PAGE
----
Tucked away on five acres in the heart of historic Princeton sits one of the township’s gems: Morven Museum & Garden, the perfect cure for spring fever.
Richard Stockton, a signer of the Declaration of Independence, built the original home on the site in 1754. Stockton was a prominent lawyer and a graduate of the very first class of the College of New Jersey—now Princeton University. A fire on Christmas Day 1758 destroyed much of the original wooden cabin, but Stockton rebuilt—this time in brick—and christened his home Morven, which means Big Hill in Gaelic.
Seven generations of Stocktons lived at Morven through the early 20th century, when General Robert Wood Johnson leased the property. It was Johnson who added the midcentury modern poolhouse, along with a pool and tennis courts.
Governor Walter Edge became the first governor to reside at Morven in 1945, when he purchased the home and moved in with his wife, Camilla. The Edge family eventually transferred the estate to the state of New Jersey, to be used as the official governor’s mansion. Four more governors lived there, and then Governor Brendan Byrne struck a deal in 1982 with the New Jersey Historical Society to swap it for nearby Drumthwacket.
The Historical Society extensively renovated Morven, and in 1986 returned it to the state. After additional renovations and modernizations, Morven opened its doors as a museum in 2004.
Countless dignitaries have visited (and often slept at) Morven in its 267-year history, including President John F. Kennedy; Princess Grace and her husband, Prince Rainier of Monaco; New Jersey-born astronaut Buzz Aldrin; actor David Niven; and Cuban prime minister Fidel Castro. “America marches right through our front door,” says executive director Jill Barry.
While the mansion itself—now a museum—is a fascinating stroll through history, Morven’s grounds make it the perfect spring destination. Open from dawn to dusk, there’s always something blooming. More than 5,000 daffodils peak in late April; peonies take over in late May. “The place explodes with peonies,” says Barry. Wisteria, planted 145 years ago, adorns the home’s front porch; it’s a showstopper throughout the month. “One of the wonderful things about Morven in May is that nature seems to know, without fail, and the gardens start to get going,” says Barry.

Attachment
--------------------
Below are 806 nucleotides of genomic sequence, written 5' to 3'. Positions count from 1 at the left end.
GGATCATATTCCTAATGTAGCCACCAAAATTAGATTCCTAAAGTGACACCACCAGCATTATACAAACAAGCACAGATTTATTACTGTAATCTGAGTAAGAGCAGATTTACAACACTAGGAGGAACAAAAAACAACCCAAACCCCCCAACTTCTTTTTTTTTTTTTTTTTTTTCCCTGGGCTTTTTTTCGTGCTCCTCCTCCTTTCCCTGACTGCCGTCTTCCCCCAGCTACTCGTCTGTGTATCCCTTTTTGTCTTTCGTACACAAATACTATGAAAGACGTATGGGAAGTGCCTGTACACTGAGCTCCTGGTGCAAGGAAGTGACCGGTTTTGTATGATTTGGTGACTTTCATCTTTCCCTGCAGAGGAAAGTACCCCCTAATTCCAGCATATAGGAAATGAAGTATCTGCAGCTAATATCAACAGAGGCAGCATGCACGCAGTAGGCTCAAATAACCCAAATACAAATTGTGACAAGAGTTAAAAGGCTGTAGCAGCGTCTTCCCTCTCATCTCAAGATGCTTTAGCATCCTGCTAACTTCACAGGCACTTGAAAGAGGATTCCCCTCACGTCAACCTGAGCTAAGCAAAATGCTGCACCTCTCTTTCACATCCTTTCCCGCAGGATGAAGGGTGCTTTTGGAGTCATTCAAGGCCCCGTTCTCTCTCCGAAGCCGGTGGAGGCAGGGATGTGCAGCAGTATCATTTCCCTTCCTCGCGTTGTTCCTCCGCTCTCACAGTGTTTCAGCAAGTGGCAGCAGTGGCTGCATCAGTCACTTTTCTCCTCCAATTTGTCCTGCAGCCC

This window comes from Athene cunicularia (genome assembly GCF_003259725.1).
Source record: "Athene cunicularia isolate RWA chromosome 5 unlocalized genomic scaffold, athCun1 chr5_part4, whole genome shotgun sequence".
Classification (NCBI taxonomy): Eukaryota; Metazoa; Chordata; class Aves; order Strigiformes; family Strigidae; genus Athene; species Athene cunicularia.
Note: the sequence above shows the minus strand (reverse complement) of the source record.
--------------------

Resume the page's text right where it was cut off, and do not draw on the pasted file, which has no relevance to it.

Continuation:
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Morven’s front yard was originally landscaped to impress passersby on what is now Route 206/Stockton Street. Rows of apple and pear trees line the front walk. Over time, a terraced garden was added, as were a brick garden wall and a Colonial Revival garden.
A small army of volunteers, plus two part-time horticulturists, tend to the gardens. Interpretive signage enhances the grounds; visitors can guide themselves or sign up for an organized garden tour by registering a day in advance. Morven’s draw is plantings and buildings alike, says Debra Lampert-Rudman, curator of education and public programs. “You can see four centuries of architecture from one spot,” she declares.
The museum has social-distancing capacity limits and is closed briefly midday for cleaning. “We encourage purchasing online tickets in advance,” says Barry. Same-day tickets can be purchased, “but if we’re full, you may be asked to wait,” she explains.
Outside, crowd control is not an issue, says Barry. There are five lush acres to wander. “We’d need a lot of people to reach capacity,” she jokes.
With more people looking for outdoor activities during the pandemic, Morven has been taking pre-orders for box lunches. “We did it in August and September, and it was really popular,” Barry says.
Visitors must sign up for lunches a day in advance; all diners are assigned a spot to eat, generally around the comfortable poolhouse area.
“It’s not a bad place to hang out,” says Lambert-Rudman. “There’s always a breeze.”
HOW TO VISIT: Morven Museum & Garden, 55 Stockton Street, Princeton. Museum is open 10 am–4 pm, Wednesday–Sunday. Grounds are open daily from dawn to dusk. Special programs include painting classes, arts-and-crafts workshops and gardening demonstrations. Check the website or call 609-924-8144 for tickets and information.Click here to leave a comment